Besides, it’s worth noting that most classic “rock” idioms come from some sort of “black” music (from the earliest Rock and Roll to the Blues).

The other refrain heard in the documentary “A Band Called Death” was that the name “Death” was a huge stumbling block in the way of their success.

Interestingly, an all-black rock group called  Black Merda came out of Detroit and recorded an album here in Chicago for Chess Records in 1970. They worked with another Detroit-based rock artist called Fugi (who also released some singles on Chess). It was by no accident that these folks found their way to Chess.

By 1969, Chess had released some unbelievable psychedelic Blues records featuring the label’s biggest stars, Muddy Waters and Howlin Wolf. The backing bands were, for the most part, black (featuring Chicago session artists Morris Jennings, Pete Cosey, and more).

Below is a picture of Anthony Hawkins of Black Merda (with “Mary”) circa 1969. They are proudly holding copies of the two psychedelic blues records by Muddy Waters: After the Rain (1969) and Electric Mud (1968). More on those albums can be found here.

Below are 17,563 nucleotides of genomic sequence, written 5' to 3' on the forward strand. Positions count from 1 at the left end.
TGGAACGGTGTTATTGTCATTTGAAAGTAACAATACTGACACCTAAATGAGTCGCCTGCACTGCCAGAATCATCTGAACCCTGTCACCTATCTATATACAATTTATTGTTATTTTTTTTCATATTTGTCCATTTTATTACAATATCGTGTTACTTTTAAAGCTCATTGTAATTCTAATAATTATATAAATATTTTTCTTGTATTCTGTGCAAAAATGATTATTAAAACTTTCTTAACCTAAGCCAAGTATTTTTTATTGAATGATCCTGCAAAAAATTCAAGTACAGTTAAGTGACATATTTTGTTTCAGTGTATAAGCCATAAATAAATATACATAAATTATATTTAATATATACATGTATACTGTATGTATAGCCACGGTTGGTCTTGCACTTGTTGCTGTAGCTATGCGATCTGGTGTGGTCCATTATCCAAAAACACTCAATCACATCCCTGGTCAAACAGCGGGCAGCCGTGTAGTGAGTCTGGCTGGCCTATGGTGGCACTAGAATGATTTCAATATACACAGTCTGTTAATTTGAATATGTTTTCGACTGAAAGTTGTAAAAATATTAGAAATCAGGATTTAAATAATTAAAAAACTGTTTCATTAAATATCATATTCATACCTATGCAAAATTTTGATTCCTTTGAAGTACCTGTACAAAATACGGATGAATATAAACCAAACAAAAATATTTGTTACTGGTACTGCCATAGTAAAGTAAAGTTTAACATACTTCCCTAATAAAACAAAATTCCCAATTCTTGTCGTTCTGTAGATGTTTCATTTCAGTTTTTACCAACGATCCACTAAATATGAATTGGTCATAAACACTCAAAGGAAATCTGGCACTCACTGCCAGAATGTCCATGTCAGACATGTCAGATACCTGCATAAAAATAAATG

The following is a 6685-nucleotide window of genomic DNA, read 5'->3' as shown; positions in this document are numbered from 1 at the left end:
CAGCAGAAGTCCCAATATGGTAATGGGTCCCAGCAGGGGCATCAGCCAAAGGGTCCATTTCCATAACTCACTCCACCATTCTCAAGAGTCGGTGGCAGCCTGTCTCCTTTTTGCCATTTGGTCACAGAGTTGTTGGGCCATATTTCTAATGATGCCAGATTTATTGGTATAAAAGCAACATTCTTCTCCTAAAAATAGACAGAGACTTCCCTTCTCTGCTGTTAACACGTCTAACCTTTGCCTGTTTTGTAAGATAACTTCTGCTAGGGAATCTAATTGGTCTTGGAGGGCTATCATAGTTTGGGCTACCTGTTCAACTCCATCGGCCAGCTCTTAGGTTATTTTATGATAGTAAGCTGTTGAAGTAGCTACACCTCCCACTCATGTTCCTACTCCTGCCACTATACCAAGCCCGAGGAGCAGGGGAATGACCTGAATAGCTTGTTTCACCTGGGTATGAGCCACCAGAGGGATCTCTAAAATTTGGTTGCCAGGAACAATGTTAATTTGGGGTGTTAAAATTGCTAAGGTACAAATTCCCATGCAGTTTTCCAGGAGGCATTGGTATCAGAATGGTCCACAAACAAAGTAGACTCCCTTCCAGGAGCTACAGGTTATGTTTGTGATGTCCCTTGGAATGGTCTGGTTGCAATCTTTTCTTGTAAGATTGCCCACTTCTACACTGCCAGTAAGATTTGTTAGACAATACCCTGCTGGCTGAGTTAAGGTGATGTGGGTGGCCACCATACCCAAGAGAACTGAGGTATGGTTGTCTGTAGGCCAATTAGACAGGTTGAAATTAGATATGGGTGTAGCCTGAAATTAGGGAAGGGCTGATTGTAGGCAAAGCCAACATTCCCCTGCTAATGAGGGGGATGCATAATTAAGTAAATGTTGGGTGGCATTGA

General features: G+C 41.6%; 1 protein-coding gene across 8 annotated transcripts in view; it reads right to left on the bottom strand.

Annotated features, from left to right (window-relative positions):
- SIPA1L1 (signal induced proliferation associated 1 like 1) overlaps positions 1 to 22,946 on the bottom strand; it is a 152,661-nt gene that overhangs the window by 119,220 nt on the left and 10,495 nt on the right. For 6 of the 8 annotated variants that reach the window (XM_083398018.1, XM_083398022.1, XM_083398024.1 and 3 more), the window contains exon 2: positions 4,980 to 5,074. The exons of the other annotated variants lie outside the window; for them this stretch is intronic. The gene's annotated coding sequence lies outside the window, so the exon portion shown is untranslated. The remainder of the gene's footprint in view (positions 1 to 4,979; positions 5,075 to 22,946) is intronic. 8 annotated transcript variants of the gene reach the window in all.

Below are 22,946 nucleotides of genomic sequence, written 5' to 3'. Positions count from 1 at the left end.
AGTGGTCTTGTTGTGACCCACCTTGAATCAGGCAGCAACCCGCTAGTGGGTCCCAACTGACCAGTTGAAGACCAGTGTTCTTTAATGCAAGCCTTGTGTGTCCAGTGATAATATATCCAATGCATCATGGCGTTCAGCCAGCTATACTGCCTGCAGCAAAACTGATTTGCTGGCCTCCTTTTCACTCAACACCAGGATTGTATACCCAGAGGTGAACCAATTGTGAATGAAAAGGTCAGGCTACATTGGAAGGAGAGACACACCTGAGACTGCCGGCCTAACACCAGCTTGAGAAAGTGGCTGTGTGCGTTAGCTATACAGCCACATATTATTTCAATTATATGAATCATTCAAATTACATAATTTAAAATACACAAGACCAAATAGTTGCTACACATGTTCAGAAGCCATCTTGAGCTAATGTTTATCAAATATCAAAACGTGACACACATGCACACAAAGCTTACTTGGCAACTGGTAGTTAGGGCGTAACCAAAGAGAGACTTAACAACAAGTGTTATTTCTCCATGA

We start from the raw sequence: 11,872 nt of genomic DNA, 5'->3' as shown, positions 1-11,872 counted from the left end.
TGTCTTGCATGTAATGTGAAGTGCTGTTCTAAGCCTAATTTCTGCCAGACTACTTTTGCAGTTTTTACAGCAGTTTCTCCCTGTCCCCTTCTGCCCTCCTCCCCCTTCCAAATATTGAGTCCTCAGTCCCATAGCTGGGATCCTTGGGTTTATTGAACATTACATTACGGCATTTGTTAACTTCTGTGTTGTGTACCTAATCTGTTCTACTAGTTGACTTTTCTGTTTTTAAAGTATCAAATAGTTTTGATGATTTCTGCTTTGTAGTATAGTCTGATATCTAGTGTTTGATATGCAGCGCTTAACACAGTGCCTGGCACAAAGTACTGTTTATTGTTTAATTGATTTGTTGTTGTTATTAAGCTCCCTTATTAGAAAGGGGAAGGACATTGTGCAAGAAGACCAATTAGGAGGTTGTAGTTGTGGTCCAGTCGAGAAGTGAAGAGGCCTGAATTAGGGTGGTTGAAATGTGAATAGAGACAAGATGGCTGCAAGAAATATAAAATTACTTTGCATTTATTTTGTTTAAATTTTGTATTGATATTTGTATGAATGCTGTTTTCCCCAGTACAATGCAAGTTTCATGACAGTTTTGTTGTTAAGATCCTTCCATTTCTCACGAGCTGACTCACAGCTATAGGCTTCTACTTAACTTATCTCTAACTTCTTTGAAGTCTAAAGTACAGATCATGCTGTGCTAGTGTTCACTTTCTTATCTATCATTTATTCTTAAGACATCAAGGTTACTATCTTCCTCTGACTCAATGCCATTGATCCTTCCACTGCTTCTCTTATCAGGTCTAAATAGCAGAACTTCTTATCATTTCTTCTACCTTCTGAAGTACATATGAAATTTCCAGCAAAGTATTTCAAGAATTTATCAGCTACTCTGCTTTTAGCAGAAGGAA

Mary, Anthony 1968 Photos from Black Merda

Black Merda’s album was released; but didn’t sell many copies. But, I’d credit their obscurity to the subsequent sale and implosion of Chess Records, rather than their death-related name.

Jive on.


Merri Dee: Media Legend On Chicago Radio Again.

merri dee WBEE

Many Chicagoans know Merri Dee as a personality on WGN-TV; but her roots on Chicago Radio are undeniable. She hosted a popular program in the late 60s and early 70s on WBEE (a station out of Harvey). The above ad for her show, “The Merri Dee Magic Sound” ran in the Woodlawn Booster back in 1970.

About a year after this ad was published,  A stalker shot Ms. Dee multiple times and left her for dead. She ultimately recovered, and went on to spend nearly 4 decades at WGN.

Merri Dee is an amazing woman who has overcome the odds (including abuse and attempted murder) to be a beacon of light, a trailblazer, and a role model for women of color… especially those (like me) who work in media here in Chicago.